Han F. Vermeulen

website / hfvermeulen@gmail.com / Max Planck Institute for Social Anthropology

Special Focus: Fields, Furrows, and Landmarks in the History of Anthropology

Read the full Focus Section here.

History of Anthropology Panels at the 14th Biennial EASA Conference, Milan, Italy, July 20-23, 2016 and the Refounding of HOAN

The 14th biennial EASA conference was held at the University of Milano-Bicocca from July 20-23, 2016. Framed around the topic “Anthropological Legacies and Human Futures,” the conference included two panels on themes in the history of anthropology. The first panel was convened by David Shankland (Royal Anthropological Institute, London, UK) and Aleksandar Boskovic (University of Belgrade/Institute of Social Sciences, Belgrade, Serbia); the second by Andrés Barrera-González (Universidad Complutense de Madrid, Spain) and Han F. Vermeulen. The second panel was the official panel of the Europeanist network for this conference. The panels were attended by between 30 and 40 people and received positive reactions. Based on the success of the conference, plans were made to publish one or more volumes. Subsequently, a network devoted to the history of anthropology (HOAN) was refounded (see below). Continue reading

History of Anthropology: Why, How, and For Whom?

Under the title “Why History of Anthropology and Who Should Write It?” the History of Anthropology Working Group of the German Anthropological Association (DGV) organized a two-day conference on “Cultural and Social Anthropology and its Relation to its own History and to the Historical Sciences” at the University of Vienna (Austria) on December 9–10, 2016. Peter Schweitzer, Marie-France Chevron, and Peter Rohrbacher, staff members of the Department of Social and Cultural Anthropology at the University of Vienna, convened the conference. The central questions they formulated were: (1) “To what end should a history of anthropology be written,” (2) Is there “a ‘best practice’ for this form of historiography,” and (3) “For whom should a history of anthropology be written”? Continue reading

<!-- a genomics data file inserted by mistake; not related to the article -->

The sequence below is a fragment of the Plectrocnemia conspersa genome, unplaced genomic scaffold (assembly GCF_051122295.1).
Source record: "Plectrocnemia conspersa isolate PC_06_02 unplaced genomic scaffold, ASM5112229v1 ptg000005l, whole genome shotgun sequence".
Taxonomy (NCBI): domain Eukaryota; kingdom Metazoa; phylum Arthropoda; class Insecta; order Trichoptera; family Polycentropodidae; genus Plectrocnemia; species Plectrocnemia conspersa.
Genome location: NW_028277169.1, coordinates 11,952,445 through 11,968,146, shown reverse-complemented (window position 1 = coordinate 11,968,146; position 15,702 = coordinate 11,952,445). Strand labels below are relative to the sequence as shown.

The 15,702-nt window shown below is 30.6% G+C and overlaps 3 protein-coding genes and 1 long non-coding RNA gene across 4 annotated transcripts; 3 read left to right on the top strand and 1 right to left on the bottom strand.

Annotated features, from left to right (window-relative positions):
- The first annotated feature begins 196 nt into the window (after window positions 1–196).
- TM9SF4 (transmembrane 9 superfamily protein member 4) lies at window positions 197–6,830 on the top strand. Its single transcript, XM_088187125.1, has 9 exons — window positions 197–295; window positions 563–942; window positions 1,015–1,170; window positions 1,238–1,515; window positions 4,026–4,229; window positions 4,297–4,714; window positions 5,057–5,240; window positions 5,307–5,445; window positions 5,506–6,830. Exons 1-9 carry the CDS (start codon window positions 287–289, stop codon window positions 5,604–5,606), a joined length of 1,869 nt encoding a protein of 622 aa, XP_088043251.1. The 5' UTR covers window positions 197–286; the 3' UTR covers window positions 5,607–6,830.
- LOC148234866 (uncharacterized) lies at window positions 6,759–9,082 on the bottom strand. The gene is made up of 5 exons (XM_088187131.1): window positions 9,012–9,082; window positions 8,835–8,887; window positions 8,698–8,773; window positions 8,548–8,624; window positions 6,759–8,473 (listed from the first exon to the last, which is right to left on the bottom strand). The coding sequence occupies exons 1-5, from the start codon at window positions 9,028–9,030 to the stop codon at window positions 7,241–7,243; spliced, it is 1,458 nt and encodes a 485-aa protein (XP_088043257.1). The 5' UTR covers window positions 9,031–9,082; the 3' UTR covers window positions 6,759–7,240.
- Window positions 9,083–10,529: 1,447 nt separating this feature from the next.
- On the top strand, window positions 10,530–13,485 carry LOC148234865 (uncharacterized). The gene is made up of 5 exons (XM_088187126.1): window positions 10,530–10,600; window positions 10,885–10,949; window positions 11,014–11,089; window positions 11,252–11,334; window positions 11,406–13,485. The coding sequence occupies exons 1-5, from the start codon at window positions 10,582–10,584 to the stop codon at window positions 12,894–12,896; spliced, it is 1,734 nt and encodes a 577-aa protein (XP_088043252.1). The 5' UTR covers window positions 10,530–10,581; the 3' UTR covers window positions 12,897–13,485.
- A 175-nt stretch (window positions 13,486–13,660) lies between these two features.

The History of Anthropology Between Expansion and Pluralism

The history of anthropology is coming of age as a worldwide pursuit. After its early stages in the 1960s and 1970s with the Conference on the History of Anthropology (1962), inspired by A. Irving Hallowell and sponsored by the Social Science Research Council in New York, and the History of Anthropology Newsletter (HAN), published by an editorial committee of seven and edited by George W. Stocking, Jr. in Chicago from 1973 on, the field has clearly expanded both in the USA and elsewhere. The digital HAN, launched as a website in June 2016, counts 350 subscribers and the History of Anthropology Interest Group of the American Anthropological Association (AAA) has 175 members. The World Anthropologies Network (WAN), founded in Brazil in 2002–03, focuses on non-hegemonic histories of anthropology. In France there was sufficient interest to publish the journal Gradhiva twice a year from 1986 on; an online encyclopedia on the history of anthropology and ethnography, named Bérose, is now being restructured by a founding team of 15 researchers and is expanding internationally to include new collaborators. In the United Kingdom the Royal Anthropological Institute is investigating its history by means of annual conferences and plans to publish four volumes. In the German-speaking countries a Working Group on the History of Anthropology has been meeting within the German Anthropological Association biannually from 1993 on. In Russia some 30 scholars regularly present papers on the subject during the biannual congresses of Russian ethnographers and anthropologists. In Europe as a whole the newly founded History of Anthropology Network (HOAN) was established within the European Association of Social Anthropologists (EASA) in November 2016; it now has 85 members and counting. Continue reading